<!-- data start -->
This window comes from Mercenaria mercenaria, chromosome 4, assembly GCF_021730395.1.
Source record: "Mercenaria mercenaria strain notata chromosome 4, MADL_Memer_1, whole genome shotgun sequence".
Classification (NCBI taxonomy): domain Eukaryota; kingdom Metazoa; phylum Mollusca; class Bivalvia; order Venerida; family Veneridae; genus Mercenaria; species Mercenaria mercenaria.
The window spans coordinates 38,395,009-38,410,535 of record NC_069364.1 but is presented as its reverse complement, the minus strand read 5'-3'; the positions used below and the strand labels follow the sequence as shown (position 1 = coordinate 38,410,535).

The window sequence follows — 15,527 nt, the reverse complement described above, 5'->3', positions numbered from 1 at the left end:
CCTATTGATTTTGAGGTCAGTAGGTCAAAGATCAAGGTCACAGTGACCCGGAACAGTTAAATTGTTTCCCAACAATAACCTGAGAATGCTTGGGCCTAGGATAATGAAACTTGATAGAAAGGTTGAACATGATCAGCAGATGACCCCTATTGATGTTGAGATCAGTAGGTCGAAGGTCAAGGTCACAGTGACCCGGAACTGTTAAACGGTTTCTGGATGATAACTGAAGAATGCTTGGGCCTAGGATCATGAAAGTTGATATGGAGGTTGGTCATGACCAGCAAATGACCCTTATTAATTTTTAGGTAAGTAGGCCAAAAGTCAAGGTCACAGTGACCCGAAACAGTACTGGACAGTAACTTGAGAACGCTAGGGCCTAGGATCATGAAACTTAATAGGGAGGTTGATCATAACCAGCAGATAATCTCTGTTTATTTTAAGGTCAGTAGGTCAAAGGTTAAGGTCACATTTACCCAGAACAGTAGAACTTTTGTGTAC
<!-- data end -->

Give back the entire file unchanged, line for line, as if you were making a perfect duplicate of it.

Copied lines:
This window comes from Mercenaria mercenaria, chromosome 4, assembly GCF_021730395.1.
Source record: "Mercenaria mercenaria strain notata chromosome 4, MADL_Memer_1, whole genome shotgun sequence".
Classification (NCBI taxonomy): domain Eukaryota; kingdom Metazoa; phylum Mollusca; class Bivalvia; order Venerida; family Veneridae; genus Mercenaria; species Mercenaria mercenaria.
The window spans coordinates 38,395,009-38,410,535 of record NC_069364.1 but is presented as its reverse complement, the minus strand read 5'-3'; the positions used below and the strand labels follow the sequence as shown (position 1 = coordinate 38,410,535).

The window sequence follows — 15,527 nt, the reverse complement described above, 5'->3', positions numbered from 1 at the left end:
CCTATTGATTTTGAGGTCAGTAGGTCAAAGATCAAGGTCACAGTGACCCGGAACAGTTAAATTGTTTCCCAACAATAACCTGAGAATGCTTGGGCCTAGGATAATGAAACTTGATAGAAAGGTTGAACATGATCAGCAGATGACCCCTATTGATGTTGAGATCAGTAGGTCGAAGGTCAAGGTCACAGTGACCCGGAACTGTTAAACGGTTTCTGGATGATAACTGAAGAATGCTTGGGCCTAGGATCATGAAAGTTGATATGGAGGTTGGTCATGACCAGCAAATGACCCTTATTAATTTTTAGGTAAGTAGGCCAAAAGTCAAGGTCACAGTGACCCGAAACAGTACTGGACAGTAACTTGAGAACGCTAGGGCCTAGGATCATGAAACTTAATAGGGAGGTTGATCATAACCAGCAGATAATCTCTGTTTATTTTAAGGTCAGTAGGTCAAAGGTTAAGGTCACATTTACCCAGAACAGTAGAACTTTTGTGTAC